Wednesday, November 23, 2016

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The Minhocão ("big earthworm" in Brazilian Portuguese) is a large earthworm-like cryptid that allegedly exists in the forests of Central and South America.Although this species is principally fossorial, it also has aquatic habits. It has been reported to prey on large surface animals, including cattle, by suddenly capturing them from below the water.It reportedly resides in the wettest and warmest areas of South and Central America, and is a feared part of the culture in that region. The ancient Mayans depicted, through cave carvings and paintings, an extremely large serpent who was believed to eat humans. Some believe these drawings to be of the Minhocão. The possibility that the Minhocão still exists deep in the unexplored forests of South and Central America is debated, though there have been rumored sightings of the ancient serpent as recent as 2013. The Minhocão burrows massive trenches in which it will hide or live in.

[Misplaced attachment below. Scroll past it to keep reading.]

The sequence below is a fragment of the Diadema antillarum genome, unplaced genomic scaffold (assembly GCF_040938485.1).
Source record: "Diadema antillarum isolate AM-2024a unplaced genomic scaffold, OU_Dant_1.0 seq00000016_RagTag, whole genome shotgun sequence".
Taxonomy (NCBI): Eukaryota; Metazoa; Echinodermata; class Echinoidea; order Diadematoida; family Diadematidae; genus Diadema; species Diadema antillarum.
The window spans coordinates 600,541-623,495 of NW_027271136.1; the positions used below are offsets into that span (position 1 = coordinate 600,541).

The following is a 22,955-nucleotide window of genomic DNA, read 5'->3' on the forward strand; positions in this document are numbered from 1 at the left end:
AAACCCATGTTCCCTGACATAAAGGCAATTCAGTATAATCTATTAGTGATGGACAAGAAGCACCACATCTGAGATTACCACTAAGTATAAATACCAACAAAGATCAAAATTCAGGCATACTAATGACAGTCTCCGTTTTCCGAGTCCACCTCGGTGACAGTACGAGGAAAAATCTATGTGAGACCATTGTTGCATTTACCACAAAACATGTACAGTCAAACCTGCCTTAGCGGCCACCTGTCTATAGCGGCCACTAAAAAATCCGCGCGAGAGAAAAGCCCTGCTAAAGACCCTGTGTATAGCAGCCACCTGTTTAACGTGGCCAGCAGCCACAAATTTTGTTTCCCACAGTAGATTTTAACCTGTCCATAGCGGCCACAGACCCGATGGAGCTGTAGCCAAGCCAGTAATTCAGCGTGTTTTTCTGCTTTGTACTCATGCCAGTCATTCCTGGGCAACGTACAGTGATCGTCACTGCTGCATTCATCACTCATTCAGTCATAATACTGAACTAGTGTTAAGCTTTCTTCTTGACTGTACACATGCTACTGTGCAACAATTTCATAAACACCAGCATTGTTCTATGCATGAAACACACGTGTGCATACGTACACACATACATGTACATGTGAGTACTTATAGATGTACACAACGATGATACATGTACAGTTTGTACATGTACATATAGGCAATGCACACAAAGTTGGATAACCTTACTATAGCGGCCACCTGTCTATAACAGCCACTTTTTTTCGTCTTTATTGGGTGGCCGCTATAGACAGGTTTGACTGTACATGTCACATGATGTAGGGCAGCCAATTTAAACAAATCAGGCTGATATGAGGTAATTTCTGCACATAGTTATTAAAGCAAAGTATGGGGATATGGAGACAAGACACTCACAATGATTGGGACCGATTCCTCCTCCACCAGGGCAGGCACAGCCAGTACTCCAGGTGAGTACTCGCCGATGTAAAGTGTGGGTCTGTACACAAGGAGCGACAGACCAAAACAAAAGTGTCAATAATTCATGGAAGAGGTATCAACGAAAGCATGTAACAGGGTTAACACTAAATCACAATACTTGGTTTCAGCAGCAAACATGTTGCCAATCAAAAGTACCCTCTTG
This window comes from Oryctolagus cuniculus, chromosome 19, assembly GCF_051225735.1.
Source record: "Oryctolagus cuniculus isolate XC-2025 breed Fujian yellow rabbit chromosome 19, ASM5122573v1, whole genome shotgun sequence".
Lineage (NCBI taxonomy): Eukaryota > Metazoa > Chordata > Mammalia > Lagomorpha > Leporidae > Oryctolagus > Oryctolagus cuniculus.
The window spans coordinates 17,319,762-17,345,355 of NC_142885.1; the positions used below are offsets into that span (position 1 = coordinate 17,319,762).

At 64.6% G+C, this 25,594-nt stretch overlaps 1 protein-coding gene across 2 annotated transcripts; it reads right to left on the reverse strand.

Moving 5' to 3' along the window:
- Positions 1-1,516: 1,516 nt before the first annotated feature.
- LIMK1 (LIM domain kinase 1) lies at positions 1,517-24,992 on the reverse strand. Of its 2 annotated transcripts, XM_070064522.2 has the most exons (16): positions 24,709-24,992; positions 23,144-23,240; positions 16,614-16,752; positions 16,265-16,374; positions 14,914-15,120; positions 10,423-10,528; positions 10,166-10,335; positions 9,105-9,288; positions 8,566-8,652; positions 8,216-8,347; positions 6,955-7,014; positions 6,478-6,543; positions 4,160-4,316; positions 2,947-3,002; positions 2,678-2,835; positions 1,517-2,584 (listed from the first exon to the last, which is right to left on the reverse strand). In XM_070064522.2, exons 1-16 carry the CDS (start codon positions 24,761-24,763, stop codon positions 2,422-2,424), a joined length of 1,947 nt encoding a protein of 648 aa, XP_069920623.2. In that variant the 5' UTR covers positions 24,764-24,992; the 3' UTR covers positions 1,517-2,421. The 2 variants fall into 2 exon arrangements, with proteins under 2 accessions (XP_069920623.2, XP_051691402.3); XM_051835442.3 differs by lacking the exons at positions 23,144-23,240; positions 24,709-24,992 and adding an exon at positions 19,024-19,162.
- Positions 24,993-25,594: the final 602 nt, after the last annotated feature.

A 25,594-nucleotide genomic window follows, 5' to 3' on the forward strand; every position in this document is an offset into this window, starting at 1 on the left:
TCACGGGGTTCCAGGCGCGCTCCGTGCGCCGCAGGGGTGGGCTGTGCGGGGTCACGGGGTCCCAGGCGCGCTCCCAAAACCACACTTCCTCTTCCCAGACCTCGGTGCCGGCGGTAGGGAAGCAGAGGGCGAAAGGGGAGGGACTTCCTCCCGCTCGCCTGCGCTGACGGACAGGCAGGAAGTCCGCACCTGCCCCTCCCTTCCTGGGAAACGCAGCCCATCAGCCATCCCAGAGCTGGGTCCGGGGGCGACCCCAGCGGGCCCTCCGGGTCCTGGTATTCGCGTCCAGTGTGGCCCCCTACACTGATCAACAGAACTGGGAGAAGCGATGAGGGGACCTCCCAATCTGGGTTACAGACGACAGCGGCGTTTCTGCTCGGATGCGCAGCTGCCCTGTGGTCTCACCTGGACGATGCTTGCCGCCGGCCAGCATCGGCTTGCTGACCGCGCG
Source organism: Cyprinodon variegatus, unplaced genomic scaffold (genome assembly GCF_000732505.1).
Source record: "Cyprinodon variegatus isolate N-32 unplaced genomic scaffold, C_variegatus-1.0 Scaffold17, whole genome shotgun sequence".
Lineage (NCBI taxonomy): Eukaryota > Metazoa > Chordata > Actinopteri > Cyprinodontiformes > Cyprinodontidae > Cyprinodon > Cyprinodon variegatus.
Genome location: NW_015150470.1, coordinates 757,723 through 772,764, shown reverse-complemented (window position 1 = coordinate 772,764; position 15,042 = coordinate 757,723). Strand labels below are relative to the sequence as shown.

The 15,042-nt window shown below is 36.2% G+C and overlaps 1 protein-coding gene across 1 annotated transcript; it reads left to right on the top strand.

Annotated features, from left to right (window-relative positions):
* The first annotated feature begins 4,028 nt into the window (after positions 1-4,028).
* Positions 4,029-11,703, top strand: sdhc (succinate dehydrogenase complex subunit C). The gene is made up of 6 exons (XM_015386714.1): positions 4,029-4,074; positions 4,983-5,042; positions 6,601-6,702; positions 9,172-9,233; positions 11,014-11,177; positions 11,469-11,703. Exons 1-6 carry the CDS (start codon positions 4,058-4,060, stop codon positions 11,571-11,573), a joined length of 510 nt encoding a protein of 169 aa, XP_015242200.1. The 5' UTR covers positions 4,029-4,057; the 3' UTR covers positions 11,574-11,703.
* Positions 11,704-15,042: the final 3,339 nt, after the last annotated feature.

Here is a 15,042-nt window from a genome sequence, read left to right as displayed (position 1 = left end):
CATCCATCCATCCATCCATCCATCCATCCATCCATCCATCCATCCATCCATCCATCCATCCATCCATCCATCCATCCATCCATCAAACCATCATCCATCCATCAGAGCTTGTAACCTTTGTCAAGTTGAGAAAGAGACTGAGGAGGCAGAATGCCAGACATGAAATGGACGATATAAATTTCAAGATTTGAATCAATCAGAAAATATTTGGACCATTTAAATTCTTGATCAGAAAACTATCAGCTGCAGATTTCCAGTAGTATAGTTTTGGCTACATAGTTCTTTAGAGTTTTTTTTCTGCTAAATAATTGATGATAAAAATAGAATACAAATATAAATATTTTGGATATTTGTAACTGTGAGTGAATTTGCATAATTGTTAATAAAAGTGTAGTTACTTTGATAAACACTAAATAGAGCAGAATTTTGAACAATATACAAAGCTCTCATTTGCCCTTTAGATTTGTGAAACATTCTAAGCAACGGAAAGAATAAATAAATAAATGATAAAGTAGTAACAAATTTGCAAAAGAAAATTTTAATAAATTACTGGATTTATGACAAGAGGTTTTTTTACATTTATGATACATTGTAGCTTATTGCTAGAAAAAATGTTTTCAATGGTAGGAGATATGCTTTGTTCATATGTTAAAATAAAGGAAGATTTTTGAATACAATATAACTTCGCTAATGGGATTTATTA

It reportedly resembles a giant worm like Mongolian Death Worm, with scaly black skin covering its entire body,a visible mouth and a pair of tentacle-like structures protruding from its head. The Minhocão is said to resemble a 20 to 50 meter worm or serpent, with scaly black skin covering its entire body.It is reported to be ectothermic and have highly mobile jaws and is thought to be a burrowing animal, dwelling in enormous trenches or caves beneath the jungle floor.


Cryptozoologist Karl Shuker has suggested that this animal may be an example of a giant caecilian. Caecilians are a poorly known group of amphibians with worm-like, limbless bodies, subterranean/aquatic habits and tentacle-like sense organs on the head. Also, most caecilians do inhabit the forests of South America. which fits the description of the minhocão well. However, known caecilians do not even begin to approach the supposed size of this animal.

In On the Track of Unknown Animals, Bernard Heuvelmans suggests that the animal may be a surviving glyptodont. However, unlike their modern relatives, the armadillos, there is no evidence that glyptodonts had burrowing habits. Whatever kind of creature the minhocão was, if real, it appears to be extinct now, as there have been no reported minhocão sightings in the past 130 years.


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